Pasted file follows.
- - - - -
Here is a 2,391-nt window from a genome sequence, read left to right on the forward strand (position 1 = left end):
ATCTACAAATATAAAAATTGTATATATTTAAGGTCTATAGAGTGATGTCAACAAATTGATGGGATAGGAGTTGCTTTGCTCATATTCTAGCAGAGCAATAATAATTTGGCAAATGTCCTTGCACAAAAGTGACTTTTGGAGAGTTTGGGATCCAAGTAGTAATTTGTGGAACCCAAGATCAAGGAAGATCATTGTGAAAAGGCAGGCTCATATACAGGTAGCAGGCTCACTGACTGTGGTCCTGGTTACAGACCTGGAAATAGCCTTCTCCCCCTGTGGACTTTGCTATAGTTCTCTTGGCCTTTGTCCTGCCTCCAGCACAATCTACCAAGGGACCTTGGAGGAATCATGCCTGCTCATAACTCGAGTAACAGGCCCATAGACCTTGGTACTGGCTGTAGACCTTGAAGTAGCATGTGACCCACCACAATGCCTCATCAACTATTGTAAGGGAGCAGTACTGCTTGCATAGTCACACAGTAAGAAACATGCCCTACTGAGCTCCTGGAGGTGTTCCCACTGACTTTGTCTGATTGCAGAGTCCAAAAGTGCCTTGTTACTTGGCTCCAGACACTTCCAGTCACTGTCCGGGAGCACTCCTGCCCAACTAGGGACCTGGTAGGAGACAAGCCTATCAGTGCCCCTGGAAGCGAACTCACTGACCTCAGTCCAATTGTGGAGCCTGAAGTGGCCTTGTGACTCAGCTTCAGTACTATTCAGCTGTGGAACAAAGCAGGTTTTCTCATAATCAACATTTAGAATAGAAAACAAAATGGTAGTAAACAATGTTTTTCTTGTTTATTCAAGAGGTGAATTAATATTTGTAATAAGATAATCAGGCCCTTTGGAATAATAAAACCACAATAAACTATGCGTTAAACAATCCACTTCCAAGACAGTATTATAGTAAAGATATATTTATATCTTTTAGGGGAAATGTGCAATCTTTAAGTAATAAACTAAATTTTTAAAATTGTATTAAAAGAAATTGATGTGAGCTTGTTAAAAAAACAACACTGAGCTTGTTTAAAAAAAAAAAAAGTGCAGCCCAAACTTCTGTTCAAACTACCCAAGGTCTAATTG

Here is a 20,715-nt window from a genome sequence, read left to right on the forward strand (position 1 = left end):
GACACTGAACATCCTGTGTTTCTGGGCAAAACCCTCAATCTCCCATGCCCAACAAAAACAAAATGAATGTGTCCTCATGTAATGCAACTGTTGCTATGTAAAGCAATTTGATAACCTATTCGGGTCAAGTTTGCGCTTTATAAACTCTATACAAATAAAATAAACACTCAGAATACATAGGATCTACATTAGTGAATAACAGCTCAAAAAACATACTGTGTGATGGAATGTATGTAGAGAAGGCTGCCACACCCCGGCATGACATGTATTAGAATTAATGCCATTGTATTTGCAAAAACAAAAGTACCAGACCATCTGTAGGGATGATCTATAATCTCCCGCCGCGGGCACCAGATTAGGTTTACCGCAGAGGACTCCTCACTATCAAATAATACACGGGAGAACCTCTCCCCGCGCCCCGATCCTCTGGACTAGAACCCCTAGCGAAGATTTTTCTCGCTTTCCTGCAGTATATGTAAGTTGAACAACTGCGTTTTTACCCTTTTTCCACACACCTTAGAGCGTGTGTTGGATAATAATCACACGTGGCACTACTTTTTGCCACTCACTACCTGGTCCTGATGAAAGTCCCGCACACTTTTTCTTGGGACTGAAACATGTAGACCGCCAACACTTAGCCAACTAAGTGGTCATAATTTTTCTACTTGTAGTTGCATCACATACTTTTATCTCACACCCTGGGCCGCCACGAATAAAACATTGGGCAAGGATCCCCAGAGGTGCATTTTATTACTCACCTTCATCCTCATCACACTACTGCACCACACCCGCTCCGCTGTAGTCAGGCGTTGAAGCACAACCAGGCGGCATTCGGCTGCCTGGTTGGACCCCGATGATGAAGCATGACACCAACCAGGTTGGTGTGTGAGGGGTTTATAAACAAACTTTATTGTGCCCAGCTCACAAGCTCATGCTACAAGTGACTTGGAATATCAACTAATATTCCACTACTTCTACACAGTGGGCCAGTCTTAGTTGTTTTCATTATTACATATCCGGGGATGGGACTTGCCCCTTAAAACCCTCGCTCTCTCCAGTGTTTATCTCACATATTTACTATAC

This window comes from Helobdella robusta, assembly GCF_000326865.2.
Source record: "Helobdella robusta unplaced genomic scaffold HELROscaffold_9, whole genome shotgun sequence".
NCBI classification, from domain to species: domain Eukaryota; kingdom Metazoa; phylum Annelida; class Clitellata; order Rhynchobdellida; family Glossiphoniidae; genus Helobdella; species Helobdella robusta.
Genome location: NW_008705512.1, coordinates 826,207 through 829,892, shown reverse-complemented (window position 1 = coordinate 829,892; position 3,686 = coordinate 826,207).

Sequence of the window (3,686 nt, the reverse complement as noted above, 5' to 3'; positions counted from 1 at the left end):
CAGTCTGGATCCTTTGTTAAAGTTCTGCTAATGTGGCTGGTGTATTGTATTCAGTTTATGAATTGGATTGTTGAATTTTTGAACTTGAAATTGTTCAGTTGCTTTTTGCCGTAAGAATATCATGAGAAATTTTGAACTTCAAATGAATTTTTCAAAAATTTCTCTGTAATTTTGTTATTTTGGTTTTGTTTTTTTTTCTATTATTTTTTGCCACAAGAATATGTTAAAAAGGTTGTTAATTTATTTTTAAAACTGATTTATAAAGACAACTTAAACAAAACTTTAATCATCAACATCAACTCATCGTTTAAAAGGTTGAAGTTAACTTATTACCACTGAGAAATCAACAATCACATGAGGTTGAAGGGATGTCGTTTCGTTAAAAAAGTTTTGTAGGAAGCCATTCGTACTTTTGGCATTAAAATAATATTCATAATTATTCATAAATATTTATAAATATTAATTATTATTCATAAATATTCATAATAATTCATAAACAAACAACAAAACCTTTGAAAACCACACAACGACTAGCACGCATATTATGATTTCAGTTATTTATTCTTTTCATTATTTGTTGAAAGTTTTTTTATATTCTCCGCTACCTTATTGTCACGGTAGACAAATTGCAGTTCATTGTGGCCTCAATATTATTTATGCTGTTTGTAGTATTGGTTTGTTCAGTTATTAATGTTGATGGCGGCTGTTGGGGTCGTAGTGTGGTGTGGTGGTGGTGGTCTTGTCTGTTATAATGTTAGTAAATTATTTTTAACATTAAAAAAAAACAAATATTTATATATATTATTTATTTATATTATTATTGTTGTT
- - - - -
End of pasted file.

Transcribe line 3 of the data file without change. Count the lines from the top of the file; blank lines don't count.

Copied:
Here is a 20,715-nt window from a genome sequence, read left to right on the forward strand (position 1 = left end):